As of January 15, 2018, Site fix-up work has begun! Now do your part and report any bugs or deficiencies here

No guarantees, but if we don't report problems they won't get much of  a chance to be fixed! Details/discussions at link given just above.

 

"Some questions have no answers."[C Baird] "There comes a point where the spoon-feeding has to stop and the independent thinking has to start." [C Lawson] "There are always ways to disagree, without being disagreeable."[E Weddington] "Words represent concepts. Use the wrong words, communicate the wrong concept." [J Morin] "Persistence only goes so far if you set yourself up for failure." [Kartman]

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JohanEkdahl wrote:

Thank you for the schematic. That is one piece of the puzzle. But..

 

You have not even come close to describing how you want the system to work. Go back and do better.

 

E.g.: There are ten switches. What are they for? What should happen when each of them is pressed?

 

How is the shift register (40194) utilized. You hinted that the motor is turning but that the speed isn't what you wanted. This implies that you have code that controls the 40194 that in turn controls the motor driver (ULN2003A). Show that code.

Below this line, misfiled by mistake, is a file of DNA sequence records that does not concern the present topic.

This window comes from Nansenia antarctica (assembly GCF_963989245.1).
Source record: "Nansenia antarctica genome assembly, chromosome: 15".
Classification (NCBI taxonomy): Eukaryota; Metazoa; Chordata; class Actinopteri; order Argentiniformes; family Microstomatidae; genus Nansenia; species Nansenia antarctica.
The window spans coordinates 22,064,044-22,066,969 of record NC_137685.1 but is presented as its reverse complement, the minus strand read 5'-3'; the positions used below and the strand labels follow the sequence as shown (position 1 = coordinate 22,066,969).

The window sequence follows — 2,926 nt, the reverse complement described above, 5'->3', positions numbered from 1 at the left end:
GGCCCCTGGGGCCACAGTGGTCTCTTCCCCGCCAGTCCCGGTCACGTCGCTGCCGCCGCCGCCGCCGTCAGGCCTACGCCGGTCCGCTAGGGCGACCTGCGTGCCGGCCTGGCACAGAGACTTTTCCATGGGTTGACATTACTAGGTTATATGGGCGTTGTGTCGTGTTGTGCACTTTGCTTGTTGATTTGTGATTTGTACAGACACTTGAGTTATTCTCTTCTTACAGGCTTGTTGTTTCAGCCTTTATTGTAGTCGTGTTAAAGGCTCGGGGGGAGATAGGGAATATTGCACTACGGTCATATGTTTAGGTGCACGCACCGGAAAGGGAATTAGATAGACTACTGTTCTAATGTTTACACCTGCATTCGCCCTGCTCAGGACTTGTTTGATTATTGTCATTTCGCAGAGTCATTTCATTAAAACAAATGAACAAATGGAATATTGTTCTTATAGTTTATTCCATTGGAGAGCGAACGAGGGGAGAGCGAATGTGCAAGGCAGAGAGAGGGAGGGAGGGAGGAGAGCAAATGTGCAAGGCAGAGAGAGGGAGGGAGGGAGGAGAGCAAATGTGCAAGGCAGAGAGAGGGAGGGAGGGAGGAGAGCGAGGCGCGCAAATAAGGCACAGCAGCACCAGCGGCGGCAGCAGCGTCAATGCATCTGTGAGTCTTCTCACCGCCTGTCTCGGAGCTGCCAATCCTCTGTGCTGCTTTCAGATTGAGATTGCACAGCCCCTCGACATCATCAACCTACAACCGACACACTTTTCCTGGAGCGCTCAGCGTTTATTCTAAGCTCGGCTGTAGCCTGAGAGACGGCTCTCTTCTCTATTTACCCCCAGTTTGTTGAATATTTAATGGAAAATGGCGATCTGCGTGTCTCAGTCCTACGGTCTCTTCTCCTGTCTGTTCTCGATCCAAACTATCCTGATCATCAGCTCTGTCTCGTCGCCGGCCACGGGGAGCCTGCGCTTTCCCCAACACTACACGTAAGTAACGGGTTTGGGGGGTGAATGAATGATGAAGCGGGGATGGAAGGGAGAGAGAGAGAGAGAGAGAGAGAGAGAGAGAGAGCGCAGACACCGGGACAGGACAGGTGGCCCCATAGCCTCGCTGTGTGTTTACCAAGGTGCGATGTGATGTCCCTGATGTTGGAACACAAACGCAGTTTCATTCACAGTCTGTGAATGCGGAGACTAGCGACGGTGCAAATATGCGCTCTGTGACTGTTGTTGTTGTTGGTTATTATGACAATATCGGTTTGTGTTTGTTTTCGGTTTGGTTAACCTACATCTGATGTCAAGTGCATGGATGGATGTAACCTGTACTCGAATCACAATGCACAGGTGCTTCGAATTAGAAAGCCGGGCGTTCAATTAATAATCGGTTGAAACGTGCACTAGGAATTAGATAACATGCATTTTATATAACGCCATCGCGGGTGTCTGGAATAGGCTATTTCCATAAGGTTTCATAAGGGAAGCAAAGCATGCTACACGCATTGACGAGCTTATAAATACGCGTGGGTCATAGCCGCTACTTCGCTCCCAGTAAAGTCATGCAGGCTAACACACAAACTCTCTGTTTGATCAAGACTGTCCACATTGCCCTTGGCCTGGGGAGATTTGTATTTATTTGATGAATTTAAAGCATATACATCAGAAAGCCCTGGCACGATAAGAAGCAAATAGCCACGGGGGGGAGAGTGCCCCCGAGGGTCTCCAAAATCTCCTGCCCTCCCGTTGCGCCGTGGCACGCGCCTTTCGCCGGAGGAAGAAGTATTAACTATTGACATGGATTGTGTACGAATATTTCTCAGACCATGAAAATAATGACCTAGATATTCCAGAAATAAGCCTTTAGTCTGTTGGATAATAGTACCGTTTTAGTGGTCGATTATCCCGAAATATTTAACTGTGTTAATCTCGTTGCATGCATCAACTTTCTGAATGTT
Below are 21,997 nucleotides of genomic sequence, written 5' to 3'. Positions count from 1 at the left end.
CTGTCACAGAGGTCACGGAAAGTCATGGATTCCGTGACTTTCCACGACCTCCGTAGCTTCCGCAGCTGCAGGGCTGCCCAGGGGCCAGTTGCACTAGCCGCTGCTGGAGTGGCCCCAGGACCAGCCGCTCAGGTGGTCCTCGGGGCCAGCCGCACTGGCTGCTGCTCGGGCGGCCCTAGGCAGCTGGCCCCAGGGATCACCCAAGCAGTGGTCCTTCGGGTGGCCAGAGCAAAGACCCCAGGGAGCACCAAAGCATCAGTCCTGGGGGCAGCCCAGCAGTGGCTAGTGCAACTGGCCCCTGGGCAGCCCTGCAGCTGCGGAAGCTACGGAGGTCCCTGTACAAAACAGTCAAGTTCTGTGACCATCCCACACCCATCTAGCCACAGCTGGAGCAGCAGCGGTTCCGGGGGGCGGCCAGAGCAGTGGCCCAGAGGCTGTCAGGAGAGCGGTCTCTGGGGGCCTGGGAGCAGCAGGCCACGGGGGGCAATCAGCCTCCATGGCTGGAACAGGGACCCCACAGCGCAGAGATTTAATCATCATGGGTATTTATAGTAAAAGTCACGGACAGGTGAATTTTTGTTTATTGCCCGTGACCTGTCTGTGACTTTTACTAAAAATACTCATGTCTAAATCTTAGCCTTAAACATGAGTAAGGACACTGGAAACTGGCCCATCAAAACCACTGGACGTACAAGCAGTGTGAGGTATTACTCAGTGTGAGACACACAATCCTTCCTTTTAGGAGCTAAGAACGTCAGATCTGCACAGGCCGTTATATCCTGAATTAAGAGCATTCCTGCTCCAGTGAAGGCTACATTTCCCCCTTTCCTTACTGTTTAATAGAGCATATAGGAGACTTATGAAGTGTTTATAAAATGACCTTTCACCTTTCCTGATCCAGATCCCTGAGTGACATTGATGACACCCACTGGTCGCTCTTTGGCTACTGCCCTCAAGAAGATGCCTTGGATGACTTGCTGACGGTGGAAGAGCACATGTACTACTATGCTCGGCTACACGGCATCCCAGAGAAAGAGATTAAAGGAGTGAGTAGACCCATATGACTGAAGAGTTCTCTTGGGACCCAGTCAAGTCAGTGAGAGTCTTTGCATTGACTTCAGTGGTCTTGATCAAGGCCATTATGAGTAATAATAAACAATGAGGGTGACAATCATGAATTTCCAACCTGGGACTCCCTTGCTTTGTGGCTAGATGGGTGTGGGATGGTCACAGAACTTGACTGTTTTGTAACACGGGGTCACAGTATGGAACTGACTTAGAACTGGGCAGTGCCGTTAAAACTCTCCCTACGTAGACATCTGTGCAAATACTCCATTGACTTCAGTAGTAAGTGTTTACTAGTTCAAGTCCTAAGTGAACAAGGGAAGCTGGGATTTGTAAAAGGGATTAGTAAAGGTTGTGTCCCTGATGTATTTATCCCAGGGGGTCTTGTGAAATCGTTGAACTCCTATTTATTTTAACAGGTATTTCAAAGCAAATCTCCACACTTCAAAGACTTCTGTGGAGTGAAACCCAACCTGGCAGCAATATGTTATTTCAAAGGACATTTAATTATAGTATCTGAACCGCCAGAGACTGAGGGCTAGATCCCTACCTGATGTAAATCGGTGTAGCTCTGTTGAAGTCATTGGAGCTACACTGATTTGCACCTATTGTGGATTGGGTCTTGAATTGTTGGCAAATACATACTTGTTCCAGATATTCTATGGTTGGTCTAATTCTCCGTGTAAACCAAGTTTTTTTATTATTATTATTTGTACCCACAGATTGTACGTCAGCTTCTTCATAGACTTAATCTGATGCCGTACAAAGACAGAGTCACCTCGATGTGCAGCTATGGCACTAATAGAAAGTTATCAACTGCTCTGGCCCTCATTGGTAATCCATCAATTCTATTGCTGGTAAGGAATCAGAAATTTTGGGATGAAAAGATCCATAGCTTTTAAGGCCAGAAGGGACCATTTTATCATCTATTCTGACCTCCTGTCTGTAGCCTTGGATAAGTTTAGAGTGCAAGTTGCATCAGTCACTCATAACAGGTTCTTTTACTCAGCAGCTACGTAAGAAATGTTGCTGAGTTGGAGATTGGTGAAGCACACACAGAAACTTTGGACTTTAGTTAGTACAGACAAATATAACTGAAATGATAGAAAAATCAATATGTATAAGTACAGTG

We don't like guesswork, and firing shots into the dark. It's frustrating and often a waste of time. We don't like to play "20 questions" before we understand what it is you want to achieve. 

 

It is up to you to describe the problem as thoroughly and completely as you can. You are in a competition for attention here. The questions that are the nicest to work with will get the most attention. It's totally up to you if you get that attention or not.

 

Thanks Johan..

 

Each button sends a hex to the ports, each hex containing the way each ports will work, what happens is that each hex should see 7 pulses (limit of the mortor in both directions) and a time (this time varies according to speed) and that is my problem, not getting that time to enter the code. See that the code below has a delay, this is what I would need to be changed as a button pressed, I do not know if I am clear, follows an example of how I intend to do, sorry for the blunders, but I am new in the subject .. .

 

Something like that..

 
 #ifndef F_CPU
 #define F_CPU 1000000UL // 1 MHz clock speed
 #endif
 
 
#include <avr/io.h>
#include <util/delay.h> 
int x;